Many of you who endure Washington's traffic snarls are probably cheering The Washington Post's latest expose of ticket fixing. You hope our reports will result in improvement.

Alas, there is little chance that your hope will be realized. I have lived through a dozen ticket fixing exposes and have seen no improvement.

Most exposes are followed by announcements that from now on we will use a new system that will make ticket fixing impossible. But very soon everything is back to normal. Tickets are again fixed by the same people who fixed them before. The only thing that changes is the number of tickets fixed. Usually, it increases.

Years ago, there was a big "from now on" announcement that gave me hope. "From now on, every traffic ticket will be numbered," we were told, "and every number will have to be accounted for."

A year later, an enterprisisng reporter discovered that thousands of numbers hadn't been accounted for. Nobody in the city government had any interest in finding out why.

However, public criticism was sharp, so city officials announced there would be a big shakeup in the system.

"From now on, every traffic ticket will have a duplicate," we heard, "and every duplicate will have to be accounted for."

A year later, an enterprising reporter discovered that thousands of duplicates hadn't been accounted for. Nobody in the city government had any interest in finding out why.

Public criticism was sharp, as usual, so city officials announced there would be another big shakeup.

"From now on," they said, "traffic tickets will be computerized. There will be no way to adjust them."

Adjust? The word is fix , baby - as in "fix a horse race." And an enterprising reporter can find just as many "adjustments" today under the computerized system as there were before the crooked fix became electronically enhanced. Maybe more.

Sad to say, city officials still have no great interest in doing anything about these abuses. In fact, officials are among the chief offenders.

That's a pity, because ticket fixing is doubly harmful. It diminishes respect for traffic laws; and when traffic laws can be disregarded with impunity, respect for all law is diminished. The Constitution's basic concept - equal justice under law - is incompatible with a system that requires obedience from some people but not from others.

If disrespect for law were the only harmful effect produced by ticket fixing, it would be reason enough for ending the practice. Unfortunately, ticket fixing also helps keep traffic in a perpetual tangle. It is at the very root of our traffic mess.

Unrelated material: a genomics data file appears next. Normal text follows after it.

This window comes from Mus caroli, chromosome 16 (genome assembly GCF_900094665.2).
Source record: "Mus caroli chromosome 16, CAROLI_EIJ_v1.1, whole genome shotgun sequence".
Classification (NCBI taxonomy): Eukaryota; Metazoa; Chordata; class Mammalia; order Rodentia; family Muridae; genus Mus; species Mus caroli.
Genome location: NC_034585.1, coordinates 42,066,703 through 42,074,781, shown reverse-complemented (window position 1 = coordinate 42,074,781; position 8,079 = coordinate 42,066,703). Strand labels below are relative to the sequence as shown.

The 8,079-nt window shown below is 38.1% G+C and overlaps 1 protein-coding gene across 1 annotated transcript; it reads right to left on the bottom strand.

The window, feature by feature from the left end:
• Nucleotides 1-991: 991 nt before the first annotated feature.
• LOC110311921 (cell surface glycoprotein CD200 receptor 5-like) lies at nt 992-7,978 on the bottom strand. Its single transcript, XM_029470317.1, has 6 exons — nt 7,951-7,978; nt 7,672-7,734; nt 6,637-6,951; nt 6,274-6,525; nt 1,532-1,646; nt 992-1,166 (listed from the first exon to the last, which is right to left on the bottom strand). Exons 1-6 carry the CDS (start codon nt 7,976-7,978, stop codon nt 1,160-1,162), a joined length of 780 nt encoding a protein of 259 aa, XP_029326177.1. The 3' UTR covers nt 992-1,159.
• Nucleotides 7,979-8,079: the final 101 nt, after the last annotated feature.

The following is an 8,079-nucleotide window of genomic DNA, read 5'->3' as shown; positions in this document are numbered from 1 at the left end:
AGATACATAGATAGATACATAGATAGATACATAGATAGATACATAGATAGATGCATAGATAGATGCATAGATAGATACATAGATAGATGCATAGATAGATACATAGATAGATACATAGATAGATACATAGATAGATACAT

Stroll along any downtown street on any weekday and take note of the moving violations: illegal turns, blocked intersections, vehicles going through red lights. Count the illegal parkers and double parkers and triple parkers. Notice how few of these violators are given tickets. Then ask yourself, "Where is the enforcement? And what difference would it make if we had vigorous enforcement?" The people who endanger lives and block traffic don't pay tickets anyhow. A lot of them aren't even punished when they cause accidents while under the influence of alcohol or drugs.

Mind you now, I am not suggesting that our entire traffic mess is the result of ticket fixing and feeble enforcement. We must also take notice of drivers who are selfish, inattentive, hostile, inept, poorly trained or just plain stupid. And we musn't overlook pedestrians who have similar characteristics. All make a significant contribution to the glacier-like speed at which traffic moves here.

However, the drivers and pedestrians could never have reduced Washington traffic to its present state without expert help from our elected and appointed officials, backed by the people with clout who determine how the District of Columbia's revenues should be spent.

Thanks to them, we have traffic lights that malfunction at a frightful rates and make a bad situation impossible. Lights get stuck on red in one direction, green in the other, and refuse to change. Lights on our busiest streets get out of synchronization and stay out of synchronization for months and years at a stretch. Modern technology knows how to program computers to give more "green time" to streets where traffic is piling up, but the District of Columbia can't afford to modernize.

Instead of fixing tickets, we should be fixing our absurd signal system.